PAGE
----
|As Ramadan comes to a close, Arshad Daud, Assistant Secretary of the Balham Mosque and Tooting Islamic Centre, tells us all about Eid and addresses the events of recent weeks.|
As-salamu alaykum (peace be with you)
As Ramadan draws to a close, we take stock and reflect upon the month that has just passed. My piece at the start of Ramadan highlighted the importance of introspection and being able to empathise with the hardships and suffering faced by others – unfortunately, we did not have to look very far in order to do that this Ramadan.
The past month has undeniably been one of the most emotionally and spiritually trying, due to the sheer number of tragedies that have occurred in London itself. Whether it be the London Bridge & Borough attack, the Grenfell Tower fire, or the attack on local Muslims in Finsbury Park, it is evident that self-reflection and coming together as a community is more important now than ever before.
Before I continue, on behalf of Balham Mosque and Tooting Islamic Centre, I would like to express our immense sadness at these tragedies, and our prayers and best wishes are with all of the victims and their families and with those communities that have been affected by these events.
Of course, the tireless efforts and selfless bravery of the emergency services in the aftermath of every single incident have been invaluable, and we heartily appreciate their hard work in keeping us safe and making us feel secure at all times.
Upon completing the month of Ramadan, Muslims celebrate the festival of Eid al-Fitr. Subject to the sighting of the moon, or news of its sighting in a country anywhere east of the United Kingdom, Eid can be on Sunday 25 or Monday 26 June.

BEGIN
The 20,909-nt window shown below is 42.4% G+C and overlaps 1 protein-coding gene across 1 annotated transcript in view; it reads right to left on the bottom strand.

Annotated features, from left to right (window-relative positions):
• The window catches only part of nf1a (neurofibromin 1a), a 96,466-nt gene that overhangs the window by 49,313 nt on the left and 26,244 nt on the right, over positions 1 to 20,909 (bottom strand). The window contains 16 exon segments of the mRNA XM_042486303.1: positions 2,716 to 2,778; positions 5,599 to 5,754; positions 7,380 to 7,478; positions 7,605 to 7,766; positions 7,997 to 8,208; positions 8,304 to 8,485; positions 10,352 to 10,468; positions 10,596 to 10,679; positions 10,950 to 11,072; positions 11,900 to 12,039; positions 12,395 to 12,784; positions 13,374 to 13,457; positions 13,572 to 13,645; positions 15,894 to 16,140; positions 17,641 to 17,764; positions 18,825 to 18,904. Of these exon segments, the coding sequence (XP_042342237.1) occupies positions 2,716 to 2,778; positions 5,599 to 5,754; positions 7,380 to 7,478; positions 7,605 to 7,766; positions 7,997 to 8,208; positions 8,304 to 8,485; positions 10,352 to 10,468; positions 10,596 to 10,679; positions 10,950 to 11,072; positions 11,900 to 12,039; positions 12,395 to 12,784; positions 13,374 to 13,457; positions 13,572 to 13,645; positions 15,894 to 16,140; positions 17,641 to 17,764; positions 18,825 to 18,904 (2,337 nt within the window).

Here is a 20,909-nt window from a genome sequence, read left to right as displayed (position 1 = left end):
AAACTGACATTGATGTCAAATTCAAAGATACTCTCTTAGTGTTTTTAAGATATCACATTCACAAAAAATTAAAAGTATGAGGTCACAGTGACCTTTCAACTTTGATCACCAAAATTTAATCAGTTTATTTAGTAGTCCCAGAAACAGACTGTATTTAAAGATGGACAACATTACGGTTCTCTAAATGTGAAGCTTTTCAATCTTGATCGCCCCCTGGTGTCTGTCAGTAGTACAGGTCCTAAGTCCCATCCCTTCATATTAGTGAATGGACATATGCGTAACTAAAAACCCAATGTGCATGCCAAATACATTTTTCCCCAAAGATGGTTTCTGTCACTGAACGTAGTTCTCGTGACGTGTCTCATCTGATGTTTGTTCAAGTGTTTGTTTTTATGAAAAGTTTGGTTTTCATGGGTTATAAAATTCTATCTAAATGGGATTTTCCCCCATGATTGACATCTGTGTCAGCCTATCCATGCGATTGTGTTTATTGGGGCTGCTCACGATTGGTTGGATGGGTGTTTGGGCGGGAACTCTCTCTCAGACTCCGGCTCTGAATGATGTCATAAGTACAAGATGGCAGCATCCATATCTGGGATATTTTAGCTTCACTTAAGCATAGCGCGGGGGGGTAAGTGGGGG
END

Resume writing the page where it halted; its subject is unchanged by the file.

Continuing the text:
Here’s what you should look out for:
The night immediately before the festival of Eid will be incredibly busy – Tooting and surrounding areas break into an impromptu street party atmosphere, with a lot of the local shops staying open into the early hours of the morning.
On the morning of Eid al-Fitr, you will note that the areas in and around Balham Mosque & Tooting Islamic Centre are very busy between 8am and 11am when the Muslim community gathers at the mosque for an obligatory prayer, before spending the day with family or friends and wishing one another ‘Eid Mubarak’, or ‘Blessed Eid’. Feasts and sweets are also shared to mark the end of the fasting period.
The arabic name ‘Eid al-Fitr’ translates as ‘festival of the breaking of the fast’ – there is no happier time for a Muslim than Eid al-Fitr, which celebrates the coming of ease after hardship. For this reason, Eid al-Fitr is also a time of forgiveness and of thanking Allah for helping people to complete their spiritual obligations, including fasting.
A verse from the Holy Quran, (Chapter 94:Verse 6) kind of sums up how I felt through the course of this past month, in particular – “Verily, with hardship there is relief.”
In parallel to the expected practices of reflection, inculcating God-conciousness, and benefitting from the physical benefits of fasting, we all went through hardship and varying degrees of strife. However, we also witnessed lots of hope this Ramadan.